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As a bibliophile, I’ve always looked forward to visiting bookstores. 

The woody smell and touch of books paired with the quiet atmosphere of people browsing for new reads make me feel at home. It didn’t matter if I walked out with a new purchase or not, so long as I got to be surrounded by books.

My go-to store while growing up was usually MPH Bookstores. It checked off all my boxes—interesting literature, private reading spots, and the fact that it was in malls that I frequented. 

Intrigued to learn more about this childhood favourite of mine, I decided to do a little digging to uncover the history behind the store. Here’s what you also probably didn’t know about MPH.

It was started by the English

MPH was first established in 1890 by Captain W.G. Shellabear in the then-state of Singapore. Initially a soldier assigned to work in British Malaya, he later returned as a Methodist missionary and founded the Amelia Bishop Press. The aim? To print Christian literature, of course. 

Three years later, the Amelia Bishop Press moved to Raffles Place and changed to the American Mission Press. Despite the new label, the printing venture was also taking up the printing of secular works at this point. 

Some of the Malay classics that Shellabear has printed include Sejarah Melayu and Hikayat Abdullah. One’s a romanticised history annal while the latter deals with social realism.

In 1900, a reverend by the name of William T. Cherry landed on the island and remodelled the American Mission Press into a multi-faceted organisation. The brand was now involved in bookselling and distribution on top of printing and publishing. 

A name change was naturally in place to align with the upgrade. So the Methodist Publishing House was then launched, which is where the acronym MPH came from. 

From Methodist Publishing House to Malaya Publishing House

The success of the Methodist Publishing House led it to become a public stock company in 1927. It had an experienced Board of Directors and all the frills that came with it, including being officially incorporated as Malaya Publishing House Limited.

Under the direction of Frank Cooper Sands, an ex-Scoutmaster, the publishing house was flourishing. MPHOnline.com states that the company was acting as “proprietors and publishers of and dealers in newspapers, journals, magazines, books, and other literary works and undertakings.”

But then WWII happened. 

The Japanese occupation meant most of the printing equipment got destroyed and the company’s building was in bad shape. There was a long pause before the Malaya Publishing House could fully operate again. 

Now it’s a national pride

Following Malaysia’s independence, the company changed its name to Malaysia Publishing House. Operations began expanding and the brand became a wholesale book department. 

But life is a rollercoaster, and has its ups and downs. Three years after rebranding, the company faced financial failure.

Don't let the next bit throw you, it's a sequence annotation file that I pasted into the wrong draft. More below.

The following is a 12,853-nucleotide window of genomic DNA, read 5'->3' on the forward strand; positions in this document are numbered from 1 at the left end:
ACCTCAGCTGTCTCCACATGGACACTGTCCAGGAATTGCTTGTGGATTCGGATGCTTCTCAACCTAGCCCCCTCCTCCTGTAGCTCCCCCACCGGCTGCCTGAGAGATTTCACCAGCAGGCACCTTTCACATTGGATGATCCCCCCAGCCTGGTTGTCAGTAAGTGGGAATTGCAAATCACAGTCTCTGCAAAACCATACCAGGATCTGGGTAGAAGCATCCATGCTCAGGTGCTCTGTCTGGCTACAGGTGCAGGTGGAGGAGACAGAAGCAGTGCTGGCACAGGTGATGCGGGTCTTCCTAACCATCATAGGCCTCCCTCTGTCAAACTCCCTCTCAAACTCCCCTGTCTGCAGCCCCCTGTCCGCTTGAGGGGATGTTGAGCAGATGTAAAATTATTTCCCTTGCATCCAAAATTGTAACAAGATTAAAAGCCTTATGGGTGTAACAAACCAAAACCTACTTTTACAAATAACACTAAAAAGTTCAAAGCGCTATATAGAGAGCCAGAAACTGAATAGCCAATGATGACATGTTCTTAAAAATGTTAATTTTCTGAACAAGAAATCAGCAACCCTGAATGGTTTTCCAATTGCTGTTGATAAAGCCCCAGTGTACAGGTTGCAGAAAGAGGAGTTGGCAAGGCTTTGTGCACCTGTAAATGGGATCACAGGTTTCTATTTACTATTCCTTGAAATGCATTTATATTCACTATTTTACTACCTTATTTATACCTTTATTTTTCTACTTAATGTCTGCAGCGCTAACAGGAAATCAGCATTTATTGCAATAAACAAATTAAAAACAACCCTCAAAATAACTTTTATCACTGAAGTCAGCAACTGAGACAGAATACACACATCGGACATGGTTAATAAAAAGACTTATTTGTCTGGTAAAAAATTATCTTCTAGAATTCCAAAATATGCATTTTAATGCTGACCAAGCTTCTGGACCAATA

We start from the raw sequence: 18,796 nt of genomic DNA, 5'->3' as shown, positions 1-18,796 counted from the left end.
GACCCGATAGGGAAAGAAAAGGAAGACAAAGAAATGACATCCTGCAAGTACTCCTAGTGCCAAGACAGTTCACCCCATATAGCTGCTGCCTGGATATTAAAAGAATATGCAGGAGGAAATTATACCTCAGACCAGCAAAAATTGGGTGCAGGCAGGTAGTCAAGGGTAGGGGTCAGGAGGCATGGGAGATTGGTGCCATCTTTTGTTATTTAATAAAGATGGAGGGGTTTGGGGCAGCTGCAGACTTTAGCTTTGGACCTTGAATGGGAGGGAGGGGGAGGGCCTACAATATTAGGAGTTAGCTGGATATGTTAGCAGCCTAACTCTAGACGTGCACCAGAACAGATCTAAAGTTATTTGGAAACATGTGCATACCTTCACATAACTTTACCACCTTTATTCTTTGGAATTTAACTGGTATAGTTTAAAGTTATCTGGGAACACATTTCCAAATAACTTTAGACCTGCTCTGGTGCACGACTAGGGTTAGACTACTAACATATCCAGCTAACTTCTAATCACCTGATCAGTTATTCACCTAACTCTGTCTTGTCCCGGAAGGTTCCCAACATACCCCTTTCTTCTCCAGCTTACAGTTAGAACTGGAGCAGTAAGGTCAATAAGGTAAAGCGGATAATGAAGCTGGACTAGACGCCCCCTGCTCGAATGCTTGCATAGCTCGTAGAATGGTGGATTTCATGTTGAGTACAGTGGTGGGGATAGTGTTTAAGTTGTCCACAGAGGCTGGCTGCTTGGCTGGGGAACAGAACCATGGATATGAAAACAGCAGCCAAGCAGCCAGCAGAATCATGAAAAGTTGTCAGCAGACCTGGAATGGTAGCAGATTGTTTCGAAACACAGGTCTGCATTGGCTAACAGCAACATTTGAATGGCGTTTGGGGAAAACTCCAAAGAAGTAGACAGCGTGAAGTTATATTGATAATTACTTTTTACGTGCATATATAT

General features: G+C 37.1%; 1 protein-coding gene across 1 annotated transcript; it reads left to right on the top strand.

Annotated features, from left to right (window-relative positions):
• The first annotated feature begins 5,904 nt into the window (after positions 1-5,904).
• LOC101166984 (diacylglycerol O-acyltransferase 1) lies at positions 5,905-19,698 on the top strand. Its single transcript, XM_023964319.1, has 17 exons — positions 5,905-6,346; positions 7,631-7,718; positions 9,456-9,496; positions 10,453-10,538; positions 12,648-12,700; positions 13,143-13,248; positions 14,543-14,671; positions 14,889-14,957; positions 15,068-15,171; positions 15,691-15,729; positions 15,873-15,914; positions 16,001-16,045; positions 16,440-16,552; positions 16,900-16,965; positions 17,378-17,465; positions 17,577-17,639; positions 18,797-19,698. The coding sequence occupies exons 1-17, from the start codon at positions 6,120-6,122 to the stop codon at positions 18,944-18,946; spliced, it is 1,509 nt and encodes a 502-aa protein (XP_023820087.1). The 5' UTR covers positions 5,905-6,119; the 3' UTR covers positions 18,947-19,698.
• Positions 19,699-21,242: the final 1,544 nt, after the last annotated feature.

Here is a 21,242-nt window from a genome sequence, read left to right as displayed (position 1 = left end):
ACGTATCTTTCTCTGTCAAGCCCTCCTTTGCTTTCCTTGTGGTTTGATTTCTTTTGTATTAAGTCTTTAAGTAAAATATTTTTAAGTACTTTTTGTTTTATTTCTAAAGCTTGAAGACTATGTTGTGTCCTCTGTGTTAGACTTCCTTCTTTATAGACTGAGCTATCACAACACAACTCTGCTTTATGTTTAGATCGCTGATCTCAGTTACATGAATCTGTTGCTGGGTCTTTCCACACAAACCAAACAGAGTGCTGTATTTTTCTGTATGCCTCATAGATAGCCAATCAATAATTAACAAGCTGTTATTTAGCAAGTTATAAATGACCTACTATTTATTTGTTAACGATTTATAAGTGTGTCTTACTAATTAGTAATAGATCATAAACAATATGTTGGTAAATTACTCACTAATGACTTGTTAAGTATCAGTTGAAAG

Masagung, a sixth-generation Chinese Indonesian, bought the company and set it up under a consortium. The new management divided the company into four subsidiaries—MPH Book, MPH Printers, MPH Publications, and Lian Tak MPH. The latter produces exercise books and paper products.

A few other exchanges of hands happened before MPH finally landed in the lap of a Malaysian-owned company, Jalinan Inspirasi Sdn Bhd.

As of today, Jalinan Inspirasi is known as MPH Group and owns MPH Bookstores (Malaysia and Singapore), MPH Distributors (Malaysia and Singapore), MPH Group Printing, and MPH Group Publishing.

Back to the present

When the pandemic first arrived on Malaysian shores, I escaped through books. It took me away from the stresses of reality. Understandably, one of my biggest concerns at the time was, “How do I visit bookstores to stock up?”

So it was a huge shock to me (and others around Malaysia) when MPH announced that it was closing multiple outlets.

MPH explained that the company was moving into the digital age, from the brick-and-mortar business model into an “ecommerce-cum-digitalised ecosystem”. 

Contrary to what one might assume, this was not a response to the pandemic. The move to further establish their digital business division was already in the works before then, but the pandemic did accelerate it. 

Bookstore lovers need not despair though as physical stores located in profitable key locations remain untouched. Some of these places include Mid Valley Megamall, Publika, and NU Sentral.

As for its website, I found the ordering process to be smooth and the page navigation was seamless. The MPHOnline.com phone app also has a user-friendly interface that makes browsing on the go easier. 

Although, it would be nice if they could also include photos of some pages from the book, as it’s easier to determine the author’s writing style. Personally, that’s how I decide which books to read.

If you’re part of the bookstore’s loyalty programme, MRewards Membership, fret not as it’s still accessible online too, along with all the usual discounts you get as a member.

What’s in the future?

With the rise of the internet and e-book readers, it got me thinking about the future of bookstores. Will the new generation still want physical copies? Would they prefer to only read what’s available for free online?

And the biggest question of all—how do we build a passion for reading long-form texts in this technological age?

We’ve reached out to MPH Group Malaysia for commentary and will update this article once we get their response.

  • Learn more about MPH Group here.
  • Read other articles we’ve written about Malaysian startups here.

Featured Image Credit: MPH Group

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© 2021 GRVTY Media Pte. Ltd.
(UEN 201431998C.)

Vulcan Post aims to be the knowledge hub of Singapore and Malaysia.

© 2021 GRVTY Media Pte. Ltd.
(UEN 201431998C.)